VIENNA (Reuters) - Progress was made at talks on Friday aimed at saving the Iran nuclear deal but probably not enough to convince the Islamic Republic to change its decision to go over the deal’s core atomic restrictions one by one, Iran’s envoy to the talks said.
Iran’s Deputy Foreign Minister Abbas Araqchi was speaking after almost four hours of talks with senior diplomats from Britain, China, France, Germany and Russia.
“It was a step forward, but it is still not enough and not meeting Iran’s expectations,” Araqchi told reporters.
“I don’t think the progress made today will be enough to stop our process but the decision will made in Tehran.”
He said the Europeans had told the meeting that the Instex trade mechanism had been made operational, with the first transactions already processed, but that this was still insufficient because European countries were not buying Iranian oil, the key demand for it to stay in the 2015 nuclear deal.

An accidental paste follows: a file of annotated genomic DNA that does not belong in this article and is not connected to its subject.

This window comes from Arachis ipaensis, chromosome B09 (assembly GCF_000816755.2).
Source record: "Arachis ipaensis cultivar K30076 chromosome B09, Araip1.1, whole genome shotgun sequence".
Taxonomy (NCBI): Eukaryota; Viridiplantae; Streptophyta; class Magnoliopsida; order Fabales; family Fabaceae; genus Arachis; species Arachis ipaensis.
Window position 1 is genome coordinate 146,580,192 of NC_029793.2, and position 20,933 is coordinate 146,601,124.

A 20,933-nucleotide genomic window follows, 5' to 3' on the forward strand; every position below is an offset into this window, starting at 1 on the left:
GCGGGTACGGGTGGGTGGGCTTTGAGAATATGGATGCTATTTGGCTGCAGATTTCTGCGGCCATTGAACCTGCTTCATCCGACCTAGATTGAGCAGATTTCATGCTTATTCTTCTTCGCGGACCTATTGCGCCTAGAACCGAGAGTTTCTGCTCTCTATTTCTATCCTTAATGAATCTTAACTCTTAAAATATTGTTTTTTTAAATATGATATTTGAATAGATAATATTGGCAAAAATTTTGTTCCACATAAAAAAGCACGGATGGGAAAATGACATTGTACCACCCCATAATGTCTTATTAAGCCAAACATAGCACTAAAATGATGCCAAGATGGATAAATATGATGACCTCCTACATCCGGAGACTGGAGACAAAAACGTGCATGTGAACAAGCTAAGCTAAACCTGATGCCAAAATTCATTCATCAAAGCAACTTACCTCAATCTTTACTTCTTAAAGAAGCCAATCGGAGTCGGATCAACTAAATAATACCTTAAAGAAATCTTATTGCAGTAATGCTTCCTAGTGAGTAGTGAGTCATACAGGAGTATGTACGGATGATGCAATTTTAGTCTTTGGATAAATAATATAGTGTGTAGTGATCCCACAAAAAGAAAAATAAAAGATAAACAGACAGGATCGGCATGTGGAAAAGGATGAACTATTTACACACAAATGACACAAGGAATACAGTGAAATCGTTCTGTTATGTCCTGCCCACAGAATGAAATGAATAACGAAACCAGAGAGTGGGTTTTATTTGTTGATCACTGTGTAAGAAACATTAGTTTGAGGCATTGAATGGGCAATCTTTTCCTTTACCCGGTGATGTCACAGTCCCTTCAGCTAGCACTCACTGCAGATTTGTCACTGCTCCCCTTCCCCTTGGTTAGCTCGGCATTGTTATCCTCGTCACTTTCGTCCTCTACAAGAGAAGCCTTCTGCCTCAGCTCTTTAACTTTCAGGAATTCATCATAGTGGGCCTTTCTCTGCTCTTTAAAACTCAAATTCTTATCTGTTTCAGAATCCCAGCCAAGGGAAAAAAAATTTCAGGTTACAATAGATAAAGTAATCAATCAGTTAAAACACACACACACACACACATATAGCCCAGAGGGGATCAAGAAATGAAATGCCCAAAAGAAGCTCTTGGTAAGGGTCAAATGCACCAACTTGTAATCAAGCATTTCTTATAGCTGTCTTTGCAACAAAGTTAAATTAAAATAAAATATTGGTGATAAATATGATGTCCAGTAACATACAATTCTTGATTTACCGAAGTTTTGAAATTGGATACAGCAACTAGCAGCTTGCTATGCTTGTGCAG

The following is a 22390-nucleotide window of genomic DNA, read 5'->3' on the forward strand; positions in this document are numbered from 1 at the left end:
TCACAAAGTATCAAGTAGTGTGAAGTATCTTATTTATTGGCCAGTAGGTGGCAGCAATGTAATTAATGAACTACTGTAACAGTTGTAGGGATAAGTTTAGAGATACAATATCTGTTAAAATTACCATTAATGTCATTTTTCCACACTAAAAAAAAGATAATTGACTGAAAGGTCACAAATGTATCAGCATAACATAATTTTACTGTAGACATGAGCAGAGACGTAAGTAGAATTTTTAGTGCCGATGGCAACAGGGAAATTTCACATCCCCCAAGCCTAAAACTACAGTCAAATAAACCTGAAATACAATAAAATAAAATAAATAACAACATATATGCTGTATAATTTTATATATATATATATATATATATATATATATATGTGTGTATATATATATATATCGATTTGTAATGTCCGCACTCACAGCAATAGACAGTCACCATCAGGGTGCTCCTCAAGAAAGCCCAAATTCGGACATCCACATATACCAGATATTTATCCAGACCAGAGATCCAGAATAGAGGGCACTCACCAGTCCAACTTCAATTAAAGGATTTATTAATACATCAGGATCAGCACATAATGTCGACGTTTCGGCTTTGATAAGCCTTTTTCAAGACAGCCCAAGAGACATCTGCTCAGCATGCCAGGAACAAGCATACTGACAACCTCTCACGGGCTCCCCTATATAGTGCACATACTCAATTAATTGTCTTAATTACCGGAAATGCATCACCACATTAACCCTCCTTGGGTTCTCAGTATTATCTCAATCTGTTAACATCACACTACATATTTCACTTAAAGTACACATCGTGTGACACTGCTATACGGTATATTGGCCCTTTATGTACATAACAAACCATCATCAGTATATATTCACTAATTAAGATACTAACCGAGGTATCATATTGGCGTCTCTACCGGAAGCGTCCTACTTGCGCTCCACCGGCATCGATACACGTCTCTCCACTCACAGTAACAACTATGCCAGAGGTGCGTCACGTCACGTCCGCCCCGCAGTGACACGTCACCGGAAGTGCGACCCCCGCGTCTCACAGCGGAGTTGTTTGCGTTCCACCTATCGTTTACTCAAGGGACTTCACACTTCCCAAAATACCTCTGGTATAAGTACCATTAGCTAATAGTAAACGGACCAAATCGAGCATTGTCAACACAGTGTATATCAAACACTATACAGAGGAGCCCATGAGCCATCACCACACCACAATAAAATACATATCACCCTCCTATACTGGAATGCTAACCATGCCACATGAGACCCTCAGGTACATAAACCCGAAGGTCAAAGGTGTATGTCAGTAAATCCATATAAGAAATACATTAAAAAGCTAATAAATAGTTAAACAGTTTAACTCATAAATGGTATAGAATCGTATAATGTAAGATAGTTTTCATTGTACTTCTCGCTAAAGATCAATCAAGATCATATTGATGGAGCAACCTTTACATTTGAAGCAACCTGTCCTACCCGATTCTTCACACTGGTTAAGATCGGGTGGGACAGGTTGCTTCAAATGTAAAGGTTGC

“For Instex to be useful for Iran, Europeans need to buy oil or consider credit lines for this mechanism otherwise Instex is not like they or us expect,” he said.
Instex had now been widened to include more European countries beyond France, Britain and Germany, known as the E3, Araqchi said.
A European diplomat confirmed that the mechanism was now operational but the E3 have yet to make an official announcement.
In a joint statement earlier on Friday, Austria, Belgium, Finland, the Netherlands, Slovenia, Spain and Sweden, said they were working with the E3 to develop trade mechanisms.
Araqchi said all the parties in Vienna had agreed to hold a ministerial meeting “very soon”.
Reporting by John Irish and Francois Murphy; Editing by Raissa Kasolowsky
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